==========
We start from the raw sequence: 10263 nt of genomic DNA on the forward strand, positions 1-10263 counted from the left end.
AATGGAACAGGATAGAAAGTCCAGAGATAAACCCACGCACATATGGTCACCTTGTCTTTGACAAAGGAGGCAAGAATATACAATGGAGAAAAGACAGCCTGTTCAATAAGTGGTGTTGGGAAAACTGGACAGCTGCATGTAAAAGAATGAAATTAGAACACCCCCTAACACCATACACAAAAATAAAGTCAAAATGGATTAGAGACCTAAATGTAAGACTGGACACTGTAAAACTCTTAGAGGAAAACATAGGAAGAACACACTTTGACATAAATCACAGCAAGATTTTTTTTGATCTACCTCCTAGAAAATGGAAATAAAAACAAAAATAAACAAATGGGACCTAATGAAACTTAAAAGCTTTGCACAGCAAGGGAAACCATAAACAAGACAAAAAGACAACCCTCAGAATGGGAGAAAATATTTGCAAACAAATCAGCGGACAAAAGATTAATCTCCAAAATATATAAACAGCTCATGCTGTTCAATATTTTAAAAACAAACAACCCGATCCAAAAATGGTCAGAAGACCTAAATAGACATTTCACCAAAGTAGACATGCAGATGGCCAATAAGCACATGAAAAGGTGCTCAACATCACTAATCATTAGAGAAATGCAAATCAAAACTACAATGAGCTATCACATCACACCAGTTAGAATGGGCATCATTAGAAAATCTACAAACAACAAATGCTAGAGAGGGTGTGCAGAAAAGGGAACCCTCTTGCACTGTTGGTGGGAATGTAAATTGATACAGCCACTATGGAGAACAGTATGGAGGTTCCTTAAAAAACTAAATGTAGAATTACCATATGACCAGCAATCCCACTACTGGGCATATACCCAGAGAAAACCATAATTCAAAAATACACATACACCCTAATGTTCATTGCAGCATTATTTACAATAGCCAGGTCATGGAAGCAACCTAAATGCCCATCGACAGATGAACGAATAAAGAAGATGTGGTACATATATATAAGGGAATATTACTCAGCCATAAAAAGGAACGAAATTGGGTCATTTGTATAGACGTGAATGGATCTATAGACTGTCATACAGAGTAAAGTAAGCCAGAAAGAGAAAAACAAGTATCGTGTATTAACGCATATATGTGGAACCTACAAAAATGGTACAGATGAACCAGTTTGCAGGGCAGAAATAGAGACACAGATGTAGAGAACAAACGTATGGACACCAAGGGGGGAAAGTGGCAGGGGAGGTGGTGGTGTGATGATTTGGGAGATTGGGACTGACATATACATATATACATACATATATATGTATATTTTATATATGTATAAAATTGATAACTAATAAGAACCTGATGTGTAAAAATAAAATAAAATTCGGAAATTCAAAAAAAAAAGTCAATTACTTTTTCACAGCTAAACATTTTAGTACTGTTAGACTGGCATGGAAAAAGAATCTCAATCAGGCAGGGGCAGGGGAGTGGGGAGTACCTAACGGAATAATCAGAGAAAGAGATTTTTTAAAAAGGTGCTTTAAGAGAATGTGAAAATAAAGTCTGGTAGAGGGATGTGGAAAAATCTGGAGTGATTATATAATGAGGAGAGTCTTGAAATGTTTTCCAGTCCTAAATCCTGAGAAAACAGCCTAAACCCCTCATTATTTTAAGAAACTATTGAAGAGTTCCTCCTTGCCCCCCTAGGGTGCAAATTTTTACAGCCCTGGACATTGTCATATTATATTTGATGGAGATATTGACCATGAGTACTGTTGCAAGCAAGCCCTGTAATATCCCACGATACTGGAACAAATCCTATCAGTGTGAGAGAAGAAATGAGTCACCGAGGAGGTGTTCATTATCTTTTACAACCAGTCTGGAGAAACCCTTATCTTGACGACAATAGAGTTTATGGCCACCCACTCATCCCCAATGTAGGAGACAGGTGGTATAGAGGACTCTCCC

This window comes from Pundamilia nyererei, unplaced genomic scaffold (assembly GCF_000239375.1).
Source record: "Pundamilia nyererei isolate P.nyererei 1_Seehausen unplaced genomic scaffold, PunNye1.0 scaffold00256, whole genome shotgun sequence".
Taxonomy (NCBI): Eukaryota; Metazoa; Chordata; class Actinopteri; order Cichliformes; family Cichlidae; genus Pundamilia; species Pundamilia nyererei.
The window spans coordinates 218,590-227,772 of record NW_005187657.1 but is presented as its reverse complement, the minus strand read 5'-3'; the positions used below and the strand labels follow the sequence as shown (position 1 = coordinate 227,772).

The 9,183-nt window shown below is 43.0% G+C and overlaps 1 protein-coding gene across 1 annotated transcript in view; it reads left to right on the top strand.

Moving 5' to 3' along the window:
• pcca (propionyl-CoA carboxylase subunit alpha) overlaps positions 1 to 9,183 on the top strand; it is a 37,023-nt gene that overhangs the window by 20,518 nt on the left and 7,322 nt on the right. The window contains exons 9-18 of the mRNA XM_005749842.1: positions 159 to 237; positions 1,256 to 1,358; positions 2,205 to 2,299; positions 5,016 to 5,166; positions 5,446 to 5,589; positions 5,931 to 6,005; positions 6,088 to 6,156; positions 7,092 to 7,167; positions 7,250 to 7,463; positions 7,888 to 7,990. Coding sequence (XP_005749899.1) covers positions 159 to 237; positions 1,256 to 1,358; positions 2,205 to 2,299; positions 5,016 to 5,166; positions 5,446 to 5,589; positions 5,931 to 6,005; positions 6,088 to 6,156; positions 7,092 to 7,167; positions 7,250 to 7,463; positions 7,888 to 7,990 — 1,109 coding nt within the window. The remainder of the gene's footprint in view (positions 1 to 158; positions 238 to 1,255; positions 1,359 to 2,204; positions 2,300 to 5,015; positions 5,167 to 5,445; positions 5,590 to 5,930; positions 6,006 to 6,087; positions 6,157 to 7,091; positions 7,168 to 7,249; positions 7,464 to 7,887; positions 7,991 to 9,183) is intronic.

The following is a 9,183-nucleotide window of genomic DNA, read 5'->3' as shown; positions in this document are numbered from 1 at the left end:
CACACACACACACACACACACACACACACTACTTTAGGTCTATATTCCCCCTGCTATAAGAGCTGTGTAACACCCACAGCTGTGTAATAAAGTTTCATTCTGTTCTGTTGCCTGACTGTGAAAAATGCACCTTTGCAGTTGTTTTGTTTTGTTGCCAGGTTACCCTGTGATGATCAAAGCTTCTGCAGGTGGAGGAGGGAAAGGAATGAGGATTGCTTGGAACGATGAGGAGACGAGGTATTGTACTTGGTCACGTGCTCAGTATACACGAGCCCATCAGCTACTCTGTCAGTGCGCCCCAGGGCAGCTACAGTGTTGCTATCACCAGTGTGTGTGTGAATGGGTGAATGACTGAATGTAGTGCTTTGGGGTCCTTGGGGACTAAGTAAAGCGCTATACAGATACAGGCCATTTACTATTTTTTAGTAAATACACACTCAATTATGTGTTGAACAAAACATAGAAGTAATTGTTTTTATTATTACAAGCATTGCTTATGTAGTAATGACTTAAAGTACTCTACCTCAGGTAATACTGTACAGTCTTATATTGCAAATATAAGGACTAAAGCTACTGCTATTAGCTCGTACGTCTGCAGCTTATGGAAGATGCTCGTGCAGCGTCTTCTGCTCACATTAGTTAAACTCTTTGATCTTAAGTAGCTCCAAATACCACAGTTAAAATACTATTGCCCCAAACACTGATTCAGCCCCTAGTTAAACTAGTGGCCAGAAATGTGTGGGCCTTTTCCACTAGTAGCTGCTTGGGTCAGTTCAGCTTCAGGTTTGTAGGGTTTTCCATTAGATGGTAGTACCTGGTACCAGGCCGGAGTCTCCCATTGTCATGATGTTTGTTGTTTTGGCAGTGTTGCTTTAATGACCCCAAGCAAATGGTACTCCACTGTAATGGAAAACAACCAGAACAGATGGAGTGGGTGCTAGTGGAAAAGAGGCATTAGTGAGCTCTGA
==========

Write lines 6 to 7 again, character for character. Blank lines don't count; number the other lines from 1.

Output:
The window spans coordinates 218,590-227,772 of record NW_005187657.1 but is presented as its reverse complement, the minus strand read 5'-3'; the positions used below and the strand labels follow the sequence as shown (position 1 = coordinate 227,772).

The 9,183-nt window shown below is 43.0% G+C and overlaps 1 protein-coding gene across 1 annotated transcript in view; it reads left to right on the top strand.